Dr. Jay D Roberts, MD is a board-certified physiatrist, a specialist in physical medicine and rehabilitation. He has always been drawn to helping those with pain and wounds. He just could not heal his own. That was not until he went to prison and learned the mysterious power of forgiveness. Dr. Roberts volunteers as part of Kairos, a Christian prison ministry. He and his wife, parents of two grown sons and proud grandparents, live in Indian Wells, CA, with their dog, Milo. Break the Chains is Dr. Roberts’ first book. He is currently working on a novel, Tin Kids, a medical, political thriller about kids forced to work in tin mines.
Why don’t you begin by telling us a little about yourself and why you started writing?
I always wanted the love of my father, even just for him to like me or be proud of me. That is what drove me to be the best in what ever I did. But it did not work. He never told me once he loved me or that he was proud of me. It is “interesting” that I gravitated to treating people for their pain and wounds, while I could not heal my own.
After I was healed in 1999, I had a deep desire, passion to write, despite my head telling me not to. I ignored the feeling for a few years, but I could not extinguish the burning flame to write my story. Buddy, who you will meet in my story, kept telling me that I must write, to trust him, that everything would be okay even if I told of my past.
Break the Chains must have been a challenging memoir to write. What compelled you to do it?
As I have just mentioned, I felt a compelling need to write after I was healed. I tried to ignore it for years, but it would not go away. I was frightened to tell the family secret, afraid that my mother would die reading it. But I continued to feel the calling to write, and so I did.
Yes, I was blessed with three as they encouraged and guided me. I will use school as my explanation: Minrose was my grade school mentor, Julie my high school and college mentor, and Joan my graduate mentor. I am very proud that with their guidance I wrote all the words in my story, including the painful memories they prodded for me to express.
Who is your target audience?
- People needing forgiveness
- People with history of abuse — mental & physical
- People needing healing, or wanting it
- People searching for a loving God, or just a God
- People living in two cultures
What do you hope readers will get from your book?
My hope and pray is that my story will help others to break their chains and be set free.
What was your writing process like while writing this memoir?
I did have a rough outline at the beginning. But as I wrote I went to places I had never planned to go. So there went the outline. I found my best writing was early in the morning, between 3am and 6am, while drinking coffee. I always prayed at the beginning of each day for God to guide me with the right words. After three hours, I would eat and get ready to go to my office. In the evenings I wrote a little, but the next day I would often not like what I had written. I sat in my home office and played the same CD over and over- “Filipino Love Songs in a Classic Piano Mood, volume 4, by Raul Sunico. It always put me in a good writing mood. On weekends I would sit out on our patio to do stream-of- conscious writing, if I was stuck (afraid of digging up an old memory). A few times, I stayed in a mountain cabin to be alone and scream if I had to. I did the more painful writings up there. I went back to the Philippines for 40 days and nights to add texture to my story. I wrote and re-wrote and re-wrote some more.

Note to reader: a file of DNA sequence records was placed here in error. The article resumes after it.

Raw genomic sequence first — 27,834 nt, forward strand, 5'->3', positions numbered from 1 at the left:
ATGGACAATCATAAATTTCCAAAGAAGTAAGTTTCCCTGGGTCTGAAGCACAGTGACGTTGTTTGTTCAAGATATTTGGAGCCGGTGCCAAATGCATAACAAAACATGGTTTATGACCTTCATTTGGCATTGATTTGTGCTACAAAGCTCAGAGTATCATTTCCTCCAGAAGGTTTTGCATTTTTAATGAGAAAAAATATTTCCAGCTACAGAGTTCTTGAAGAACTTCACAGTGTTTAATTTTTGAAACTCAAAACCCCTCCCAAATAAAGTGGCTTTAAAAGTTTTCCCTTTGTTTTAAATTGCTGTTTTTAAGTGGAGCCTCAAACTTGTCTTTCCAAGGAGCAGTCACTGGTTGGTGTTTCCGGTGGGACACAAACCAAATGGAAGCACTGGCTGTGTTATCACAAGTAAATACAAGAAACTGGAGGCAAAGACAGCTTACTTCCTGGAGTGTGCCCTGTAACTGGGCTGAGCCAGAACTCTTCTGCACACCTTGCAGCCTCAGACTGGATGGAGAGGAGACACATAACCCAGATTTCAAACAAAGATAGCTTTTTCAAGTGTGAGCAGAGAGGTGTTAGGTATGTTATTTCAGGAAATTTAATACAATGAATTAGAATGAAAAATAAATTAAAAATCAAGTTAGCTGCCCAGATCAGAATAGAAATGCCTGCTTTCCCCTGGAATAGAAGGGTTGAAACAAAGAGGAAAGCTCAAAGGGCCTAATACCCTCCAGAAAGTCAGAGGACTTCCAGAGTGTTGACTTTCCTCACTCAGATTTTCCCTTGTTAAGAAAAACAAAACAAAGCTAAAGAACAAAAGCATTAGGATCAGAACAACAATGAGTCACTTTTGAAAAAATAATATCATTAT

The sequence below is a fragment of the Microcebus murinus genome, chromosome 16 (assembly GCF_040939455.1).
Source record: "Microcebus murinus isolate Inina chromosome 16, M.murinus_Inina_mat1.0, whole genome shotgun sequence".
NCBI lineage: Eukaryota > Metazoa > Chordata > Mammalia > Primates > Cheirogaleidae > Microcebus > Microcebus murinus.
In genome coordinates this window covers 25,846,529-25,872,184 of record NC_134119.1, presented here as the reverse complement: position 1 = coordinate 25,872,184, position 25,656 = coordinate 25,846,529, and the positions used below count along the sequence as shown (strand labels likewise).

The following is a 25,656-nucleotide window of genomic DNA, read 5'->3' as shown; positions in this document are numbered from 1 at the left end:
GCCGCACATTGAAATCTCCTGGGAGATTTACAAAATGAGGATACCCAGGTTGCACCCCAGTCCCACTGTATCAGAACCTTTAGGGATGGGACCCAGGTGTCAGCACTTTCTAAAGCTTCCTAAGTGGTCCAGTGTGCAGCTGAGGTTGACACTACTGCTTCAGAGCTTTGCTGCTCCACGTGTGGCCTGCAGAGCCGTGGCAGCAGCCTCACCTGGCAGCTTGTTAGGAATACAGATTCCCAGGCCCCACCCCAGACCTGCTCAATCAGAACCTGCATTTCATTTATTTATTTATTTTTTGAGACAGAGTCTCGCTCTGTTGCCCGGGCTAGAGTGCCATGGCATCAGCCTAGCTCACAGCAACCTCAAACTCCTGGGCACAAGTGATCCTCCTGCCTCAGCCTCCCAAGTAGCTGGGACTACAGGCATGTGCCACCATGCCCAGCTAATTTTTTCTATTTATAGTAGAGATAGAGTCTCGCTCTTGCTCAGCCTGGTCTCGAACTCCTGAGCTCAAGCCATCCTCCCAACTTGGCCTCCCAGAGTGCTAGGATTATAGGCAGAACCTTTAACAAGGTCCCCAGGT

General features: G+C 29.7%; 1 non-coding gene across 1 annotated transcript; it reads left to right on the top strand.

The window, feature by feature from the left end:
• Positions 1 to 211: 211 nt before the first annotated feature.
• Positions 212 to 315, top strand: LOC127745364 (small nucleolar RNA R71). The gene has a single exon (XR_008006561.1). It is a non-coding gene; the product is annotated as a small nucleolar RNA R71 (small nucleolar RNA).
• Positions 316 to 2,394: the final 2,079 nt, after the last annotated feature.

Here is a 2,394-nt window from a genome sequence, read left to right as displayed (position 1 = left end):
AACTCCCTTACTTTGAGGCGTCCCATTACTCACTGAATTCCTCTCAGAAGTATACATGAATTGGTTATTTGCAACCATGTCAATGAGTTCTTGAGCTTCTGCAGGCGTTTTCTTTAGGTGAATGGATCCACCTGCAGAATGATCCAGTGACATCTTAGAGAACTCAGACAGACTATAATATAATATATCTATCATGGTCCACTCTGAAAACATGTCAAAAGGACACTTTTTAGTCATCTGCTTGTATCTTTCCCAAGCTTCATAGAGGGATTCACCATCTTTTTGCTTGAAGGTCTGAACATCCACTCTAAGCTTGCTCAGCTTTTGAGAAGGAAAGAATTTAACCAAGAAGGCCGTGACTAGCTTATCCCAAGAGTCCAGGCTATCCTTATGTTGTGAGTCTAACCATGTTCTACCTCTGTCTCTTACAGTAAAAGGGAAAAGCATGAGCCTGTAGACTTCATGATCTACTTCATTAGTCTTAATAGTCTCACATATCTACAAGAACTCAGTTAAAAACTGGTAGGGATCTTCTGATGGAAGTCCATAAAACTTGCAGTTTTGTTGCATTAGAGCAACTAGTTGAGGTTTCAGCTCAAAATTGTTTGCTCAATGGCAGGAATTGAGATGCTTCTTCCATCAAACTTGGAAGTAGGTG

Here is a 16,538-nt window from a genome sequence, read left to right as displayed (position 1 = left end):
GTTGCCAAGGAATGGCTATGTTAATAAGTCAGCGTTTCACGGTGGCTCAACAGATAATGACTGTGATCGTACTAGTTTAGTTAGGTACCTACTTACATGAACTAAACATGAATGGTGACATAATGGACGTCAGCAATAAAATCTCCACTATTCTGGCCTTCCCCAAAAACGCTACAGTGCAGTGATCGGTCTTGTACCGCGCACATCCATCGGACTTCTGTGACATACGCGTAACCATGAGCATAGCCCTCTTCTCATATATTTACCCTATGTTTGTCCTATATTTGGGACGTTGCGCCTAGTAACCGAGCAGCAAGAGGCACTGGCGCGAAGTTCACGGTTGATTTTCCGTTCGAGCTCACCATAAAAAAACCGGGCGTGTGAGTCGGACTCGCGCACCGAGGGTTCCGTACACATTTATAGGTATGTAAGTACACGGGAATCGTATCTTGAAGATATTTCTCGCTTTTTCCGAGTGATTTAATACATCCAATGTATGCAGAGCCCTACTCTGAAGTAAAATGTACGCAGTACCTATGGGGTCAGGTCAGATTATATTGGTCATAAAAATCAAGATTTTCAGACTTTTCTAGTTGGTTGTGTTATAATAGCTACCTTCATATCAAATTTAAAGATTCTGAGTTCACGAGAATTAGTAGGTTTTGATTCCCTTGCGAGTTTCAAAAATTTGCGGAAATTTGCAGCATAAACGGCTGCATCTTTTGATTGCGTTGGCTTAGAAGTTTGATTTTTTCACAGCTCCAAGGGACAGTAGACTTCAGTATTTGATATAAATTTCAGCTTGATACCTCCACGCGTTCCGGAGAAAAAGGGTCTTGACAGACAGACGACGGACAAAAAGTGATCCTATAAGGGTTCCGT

How long did it take you to write it?
I started about 10 years ago. But it was awful. It read like an emotionless scientific paper, so I stopped for a few years. Then I bought books on the craft of writing, attended writing workshops, and started writing again. After a year I stopped again. This time because it was too painful to write of my past shame. I could not write for two years. Three years ago, I surrendered to my burning desire to write and dove head first into my memoir.
What was your editing process like?
It was a great experience. I learned a lot through editing. I particularly like the exercise of “What if….,” while still staying true to the story. I thank my mentor angels for that. I admit that towards the end I did not cherish doing another re-write!
How did you find your publisher?
After many rejections, one glorious day, one of my mentors, Joan, found my book a home with Tate Publishing & Enterprises, a Christian-based, family-owned, mainline publishing house.
I thank Dr. Tate for believing in my story and all the staff at Tate for their help in making my book a reality.
Where is Break the Chains available?
What is your advice for aspiring memoir authors?
Never stop writing. Never take “no” for an answer. I was rejected — by many editors, publishers, and agents. I was even told to my face, “Even if you can write, which you can’t because you’re a doctor, and, anyway, no one will ever buy your book because you’re a nobody.” Believe in yourself. You are somebody!
I’m still learning to write, always will be. I’m currently working on my first novel, Tin Kids, about the abuse of kid in tin mines. I am pleased with it. Can’t wait to send this baby out into the world!
So continue to write daily and be patient. It will take time to birth your “baby.”
This interview originally appeared in Blogcritics Magazine.